Now, growing up in a rural area, most kids my age that were into automobiles glorified and praised all things American whether it is the corvette, an old hot-rod in granddad’s barn, or pop’s 1950s pickup. I enjoy seeing these brutes as well as many owners have lavished them with tensile and love, and that, whether you are a fan of American cars, classic hot-rods, or imports, is something that can be appreciated. The love and passion that these car owners have towards their pride-and-joy is overwhelming and fantastic. While I prefer other vehicles rather than classic hot-rods or American vehicles as a matter of personal taste, I am first and foremost a car person, so I can appreciate the Americana that comes out at these local festivals. Excellent and noteworthy cars involve engineering, thoughtful and purposefully-built ideas, and passion to become a reality. That is the common thread that enables someone who is a car person (like myself) to relate to other car folks who worship old GMs, Fords, and many others, and the reason why I can happily spend my afternoon browsing some great American automobilia and appreciate what I see and the people I converse with. I get to see classic engineering, old friends, people who are really into their American beauties, and observe the fact that a car-culture is alive and well in small-town America. Being a proud American, it makes me even more proud that classic American automobiles are still popular today.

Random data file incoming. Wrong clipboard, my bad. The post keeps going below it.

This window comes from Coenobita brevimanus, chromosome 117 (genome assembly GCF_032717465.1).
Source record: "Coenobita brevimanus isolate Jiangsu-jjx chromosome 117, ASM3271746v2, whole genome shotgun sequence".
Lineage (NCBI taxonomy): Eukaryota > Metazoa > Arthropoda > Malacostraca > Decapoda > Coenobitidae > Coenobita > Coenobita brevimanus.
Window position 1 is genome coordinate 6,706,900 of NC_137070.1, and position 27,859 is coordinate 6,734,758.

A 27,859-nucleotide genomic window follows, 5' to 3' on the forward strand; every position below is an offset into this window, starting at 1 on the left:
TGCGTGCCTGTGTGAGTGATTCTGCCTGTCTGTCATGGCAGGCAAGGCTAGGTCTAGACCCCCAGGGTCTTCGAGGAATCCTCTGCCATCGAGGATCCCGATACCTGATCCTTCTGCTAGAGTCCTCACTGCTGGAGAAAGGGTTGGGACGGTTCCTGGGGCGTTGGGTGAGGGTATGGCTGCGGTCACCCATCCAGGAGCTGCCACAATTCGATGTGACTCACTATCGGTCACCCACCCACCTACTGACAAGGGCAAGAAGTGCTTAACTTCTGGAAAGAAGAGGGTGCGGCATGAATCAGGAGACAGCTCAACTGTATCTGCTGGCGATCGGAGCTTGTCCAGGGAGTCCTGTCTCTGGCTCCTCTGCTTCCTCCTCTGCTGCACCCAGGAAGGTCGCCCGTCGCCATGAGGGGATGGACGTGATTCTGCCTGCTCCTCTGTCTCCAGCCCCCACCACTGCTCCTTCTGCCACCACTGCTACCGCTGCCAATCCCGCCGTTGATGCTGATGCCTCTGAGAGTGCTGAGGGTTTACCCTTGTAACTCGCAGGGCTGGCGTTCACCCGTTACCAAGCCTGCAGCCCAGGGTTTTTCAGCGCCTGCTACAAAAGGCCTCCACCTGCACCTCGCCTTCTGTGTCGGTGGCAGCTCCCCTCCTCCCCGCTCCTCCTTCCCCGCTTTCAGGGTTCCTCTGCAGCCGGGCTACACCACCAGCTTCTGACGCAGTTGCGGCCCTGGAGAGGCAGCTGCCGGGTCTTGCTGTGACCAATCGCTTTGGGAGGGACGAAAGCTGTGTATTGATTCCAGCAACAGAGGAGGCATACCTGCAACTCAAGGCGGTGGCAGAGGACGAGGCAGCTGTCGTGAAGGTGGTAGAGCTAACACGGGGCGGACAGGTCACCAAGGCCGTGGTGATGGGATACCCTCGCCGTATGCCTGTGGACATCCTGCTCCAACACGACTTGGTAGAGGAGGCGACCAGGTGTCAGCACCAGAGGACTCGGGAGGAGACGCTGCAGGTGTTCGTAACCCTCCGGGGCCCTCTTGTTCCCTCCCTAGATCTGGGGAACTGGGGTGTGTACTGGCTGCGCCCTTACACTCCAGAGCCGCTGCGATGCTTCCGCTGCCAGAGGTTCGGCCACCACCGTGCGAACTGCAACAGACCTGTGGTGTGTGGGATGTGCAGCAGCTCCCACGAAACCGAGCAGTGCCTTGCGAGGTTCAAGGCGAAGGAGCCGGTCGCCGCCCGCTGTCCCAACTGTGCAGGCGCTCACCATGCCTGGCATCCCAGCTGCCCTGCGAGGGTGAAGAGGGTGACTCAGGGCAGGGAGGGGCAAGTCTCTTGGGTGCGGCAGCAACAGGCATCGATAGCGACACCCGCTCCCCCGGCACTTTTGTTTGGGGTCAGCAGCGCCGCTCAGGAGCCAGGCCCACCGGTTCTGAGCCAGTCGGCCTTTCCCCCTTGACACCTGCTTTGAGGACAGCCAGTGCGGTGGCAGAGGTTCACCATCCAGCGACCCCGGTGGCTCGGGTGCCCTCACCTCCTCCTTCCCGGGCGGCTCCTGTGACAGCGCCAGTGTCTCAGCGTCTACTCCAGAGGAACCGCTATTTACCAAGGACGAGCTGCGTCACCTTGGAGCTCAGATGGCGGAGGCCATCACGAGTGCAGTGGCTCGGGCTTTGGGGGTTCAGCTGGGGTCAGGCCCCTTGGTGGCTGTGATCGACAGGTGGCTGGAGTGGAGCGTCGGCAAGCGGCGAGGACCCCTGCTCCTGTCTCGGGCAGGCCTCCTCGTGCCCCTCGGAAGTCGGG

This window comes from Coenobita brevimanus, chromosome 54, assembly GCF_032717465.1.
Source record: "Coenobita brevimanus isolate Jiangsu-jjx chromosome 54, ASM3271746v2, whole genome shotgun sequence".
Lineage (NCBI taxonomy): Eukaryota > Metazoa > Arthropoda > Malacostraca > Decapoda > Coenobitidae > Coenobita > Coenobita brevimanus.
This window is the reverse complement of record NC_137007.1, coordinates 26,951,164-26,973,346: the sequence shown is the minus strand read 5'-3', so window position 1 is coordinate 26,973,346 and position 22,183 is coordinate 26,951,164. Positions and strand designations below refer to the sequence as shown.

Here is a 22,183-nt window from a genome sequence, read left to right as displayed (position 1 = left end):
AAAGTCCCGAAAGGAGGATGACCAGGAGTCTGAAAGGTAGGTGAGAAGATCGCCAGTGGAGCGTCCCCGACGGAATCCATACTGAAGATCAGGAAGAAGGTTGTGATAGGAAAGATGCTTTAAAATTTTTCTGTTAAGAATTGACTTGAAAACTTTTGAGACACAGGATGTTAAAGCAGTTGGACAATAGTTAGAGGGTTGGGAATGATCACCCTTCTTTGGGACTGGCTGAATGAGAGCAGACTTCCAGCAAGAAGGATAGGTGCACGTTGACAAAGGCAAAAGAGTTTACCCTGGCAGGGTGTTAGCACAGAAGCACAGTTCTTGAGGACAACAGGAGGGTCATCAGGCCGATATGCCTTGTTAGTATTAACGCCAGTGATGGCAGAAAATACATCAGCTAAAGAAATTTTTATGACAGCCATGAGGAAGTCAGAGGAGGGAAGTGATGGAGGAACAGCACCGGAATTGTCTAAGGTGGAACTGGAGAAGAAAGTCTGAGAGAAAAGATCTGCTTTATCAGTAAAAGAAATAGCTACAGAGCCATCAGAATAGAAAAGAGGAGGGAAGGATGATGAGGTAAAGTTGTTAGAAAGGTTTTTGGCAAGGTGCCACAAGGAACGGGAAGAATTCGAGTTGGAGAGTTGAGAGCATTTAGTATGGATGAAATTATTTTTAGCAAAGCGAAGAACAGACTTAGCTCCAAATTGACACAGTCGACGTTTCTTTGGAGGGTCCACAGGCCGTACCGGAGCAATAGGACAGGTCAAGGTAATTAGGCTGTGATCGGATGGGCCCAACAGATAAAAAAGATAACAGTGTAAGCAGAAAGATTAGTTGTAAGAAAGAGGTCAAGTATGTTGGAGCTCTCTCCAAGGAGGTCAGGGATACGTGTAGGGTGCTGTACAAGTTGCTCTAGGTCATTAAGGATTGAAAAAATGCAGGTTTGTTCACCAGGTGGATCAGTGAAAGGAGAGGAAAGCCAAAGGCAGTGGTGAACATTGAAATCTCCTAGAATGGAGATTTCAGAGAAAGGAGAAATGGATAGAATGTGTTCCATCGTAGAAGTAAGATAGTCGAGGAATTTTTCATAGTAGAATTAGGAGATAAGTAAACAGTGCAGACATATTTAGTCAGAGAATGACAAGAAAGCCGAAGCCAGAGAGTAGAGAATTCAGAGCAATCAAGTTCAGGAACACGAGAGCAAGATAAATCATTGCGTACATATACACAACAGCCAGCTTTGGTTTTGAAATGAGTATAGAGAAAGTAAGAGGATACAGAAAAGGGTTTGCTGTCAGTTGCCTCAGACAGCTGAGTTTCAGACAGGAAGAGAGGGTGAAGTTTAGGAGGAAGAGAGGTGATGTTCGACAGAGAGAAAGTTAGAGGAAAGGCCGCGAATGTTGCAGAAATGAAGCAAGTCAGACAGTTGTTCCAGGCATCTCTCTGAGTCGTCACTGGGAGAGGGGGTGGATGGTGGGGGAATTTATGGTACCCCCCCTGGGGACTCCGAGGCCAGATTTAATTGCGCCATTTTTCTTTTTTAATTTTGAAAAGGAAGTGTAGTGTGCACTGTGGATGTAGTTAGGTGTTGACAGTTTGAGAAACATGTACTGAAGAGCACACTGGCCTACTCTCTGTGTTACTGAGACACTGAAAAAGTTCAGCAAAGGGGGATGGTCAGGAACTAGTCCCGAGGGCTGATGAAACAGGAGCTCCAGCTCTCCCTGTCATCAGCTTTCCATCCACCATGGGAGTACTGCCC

- JRB, Editor-in-Chief of The Spirited Drive